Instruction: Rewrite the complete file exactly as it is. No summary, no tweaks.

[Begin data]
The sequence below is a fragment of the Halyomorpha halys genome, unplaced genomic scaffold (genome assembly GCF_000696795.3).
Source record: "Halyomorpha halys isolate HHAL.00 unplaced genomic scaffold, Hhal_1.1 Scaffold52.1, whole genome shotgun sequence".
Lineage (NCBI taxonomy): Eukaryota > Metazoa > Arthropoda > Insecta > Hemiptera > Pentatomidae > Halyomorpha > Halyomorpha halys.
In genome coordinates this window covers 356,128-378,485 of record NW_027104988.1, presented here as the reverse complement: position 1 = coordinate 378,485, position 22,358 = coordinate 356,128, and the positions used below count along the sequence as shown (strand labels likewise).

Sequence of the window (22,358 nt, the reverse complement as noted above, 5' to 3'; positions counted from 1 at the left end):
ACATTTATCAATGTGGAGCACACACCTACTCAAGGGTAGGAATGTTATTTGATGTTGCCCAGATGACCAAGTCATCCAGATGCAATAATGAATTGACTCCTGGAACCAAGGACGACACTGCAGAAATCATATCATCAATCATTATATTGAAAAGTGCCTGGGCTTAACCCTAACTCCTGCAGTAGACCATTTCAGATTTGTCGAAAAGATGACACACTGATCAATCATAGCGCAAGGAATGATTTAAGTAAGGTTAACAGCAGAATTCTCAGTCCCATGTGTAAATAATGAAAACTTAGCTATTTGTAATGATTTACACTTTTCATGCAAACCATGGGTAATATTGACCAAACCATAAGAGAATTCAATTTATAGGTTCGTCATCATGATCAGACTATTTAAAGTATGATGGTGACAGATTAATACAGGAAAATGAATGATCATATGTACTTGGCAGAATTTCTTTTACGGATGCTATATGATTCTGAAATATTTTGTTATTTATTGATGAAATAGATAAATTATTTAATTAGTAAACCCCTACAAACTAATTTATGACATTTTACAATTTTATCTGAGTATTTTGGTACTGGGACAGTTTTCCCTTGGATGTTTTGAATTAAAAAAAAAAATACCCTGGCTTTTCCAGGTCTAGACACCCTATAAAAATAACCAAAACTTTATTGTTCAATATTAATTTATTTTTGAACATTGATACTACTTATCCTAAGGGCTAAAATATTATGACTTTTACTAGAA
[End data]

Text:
The sequence below is a fragment of the Halyomorpha halys genome, unplaced genomic scaffold (genome assembly GCF_000696795.3).
Source record: "Halyomorpha halys isolate HHAL.00 unplaced genomic scaffold, Hhal_1.1 Scaffold52.1, whole genome shotgun sequence".
Lineage (NCBI taxonomy): Eukaryota > Metazoa > Arthropoda > Insecta > Hemiptera > Pentatomidae > Halyomorpha > Halyomorpha halys.
In genome coordinates this window covers 356,128-378,485 of record NW_027104988.1, presented here as the reverse complement: position 1 = coordinate 378,485, position 22,358 = coordinate 356,128, and the positions used below count along the sequence as shown (strand labels likewise).

Sequence of the window (22,358 nt, the reverse complement as noted above, 5' to 3'; positions counted from 1 at the left end):
ACATTTATCAATGTGGAGCACACACCTACTCAAGGGTAGGAATGTTATTTGATGTTGCCCAGATGACCAAGTCATCCAGATGCAATAATGAATTGACTCCTGGAACCAAGGACGACACTGCAGAAATCATATCATCAATCATTATATTGAAAAGTGCCTGGGCTTAACCCTAACTCCTGCAGTAGACCATTTCAGATTTGTCGAAAAGATGACACACTGATCAATCATAGCGCAAGGAATGATTTAAGTAAGGTTAACAGCAGAATTCTCAGTCCCATGTGTAAATAATGAAAACTTAGCTATTTGTAATGATTTACACTTTTCATGCAAACCATGGGTAATATTGACCAAACCATAAGAGAATTCAATTTATAGGTTCGTCATCATGATCAGACTATTTAAAGTATGATGGTGACAGATTAATACAGGAAAATGAATGATCATATGTACTTGGCAGAATTTCTTTTACGGATGCTATATGATTCTGAAATATTTTGTTATTTATTGATGAAATAGATAAATTATTTAATTAGTAAACCCCTACAAACTAATTTATGACATTTTACAATTTTATCTGAGTATTTTGGTACTGGGACAGTTTTCCCTTGGATGTTTTGAATTAAAAAAAAAAATACCCTGGCTTTTCCAGGTCTAGACACCCTATAAAAATAACCAAAACTTTATTGTTCAATATTAATTTATTTTTGAACATTGATACTACTTATCCTAAGGGCTAAAATATTATGACTTTTACTAGAA